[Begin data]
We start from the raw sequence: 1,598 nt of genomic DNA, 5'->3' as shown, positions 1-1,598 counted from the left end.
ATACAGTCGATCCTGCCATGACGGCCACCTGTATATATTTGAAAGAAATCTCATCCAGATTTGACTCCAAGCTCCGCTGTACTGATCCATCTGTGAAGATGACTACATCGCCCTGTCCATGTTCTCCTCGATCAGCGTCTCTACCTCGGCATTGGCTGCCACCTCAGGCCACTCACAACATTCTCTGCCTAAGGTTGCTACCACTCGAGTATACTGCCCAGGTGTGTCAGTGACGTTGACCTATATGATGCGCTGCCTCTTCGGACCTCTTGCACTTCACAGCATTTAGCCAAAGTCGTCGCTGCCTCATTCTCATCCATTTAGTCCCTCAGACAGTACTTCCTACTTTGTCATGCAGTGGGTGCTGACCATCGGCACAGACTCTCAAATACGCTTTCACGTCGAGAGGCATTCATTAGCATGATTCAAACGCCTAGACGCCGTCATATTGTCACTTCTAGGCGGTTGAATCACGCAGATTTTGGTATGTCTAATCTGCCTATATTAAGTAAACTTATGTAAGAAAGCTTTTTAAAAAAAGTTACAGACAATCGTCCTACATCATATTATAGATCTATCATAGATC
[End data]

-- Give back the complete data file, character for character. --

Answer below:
We start from the raw sequence: 1,598 nt of genomic DNA, 5'->3' as shown, positions 1-1,598 counted from the left end.
ATACAGTCGATCCTGCCATGACGGCCACCTGTATATATTTGAAAGAAATCTCATCCAGATTTGACTCCAAGCTCCGCTGTACTGATCCATCTGTGAAGATGACTACATCGCCCTGTCCATGTTCTCCTCGATCAGCGTCTCTACCTCGGCATTGGCTGCCACCTCAGGCCACTCACAACATTCTCTGCCTAAGGTTGCTACCACTCGAGTATACTGCCCAGGTGTGTCAGTGACGTTGACCTATATGATGCGCTGCCTCTTCGGACCTCTTGCACTTCACAGCATTTAGCCAAAGTCGTCGCTGCCTCATTCTCATCCATTTAGTCCCTCAGACAGTACTTCCTACTTTGTCATGCAGTGGGTGCTGACCATCGGCACAGACTCTCAAATACGCTTTCACGTCGAGAGGCATTCATTAGCATGATTCAAACGCCTAGACGCCGTCATATTGTCACTTCTAGGCGGTTGAATCACGCAGATTTTGGTATGTCTAATCTGCCTATATTAAGTAAACTTATGTAAGAAAGCTTTTTAAAAAAAGTTACAGACAATCGTCCTACATCATATTATAGATCTATCATAGATC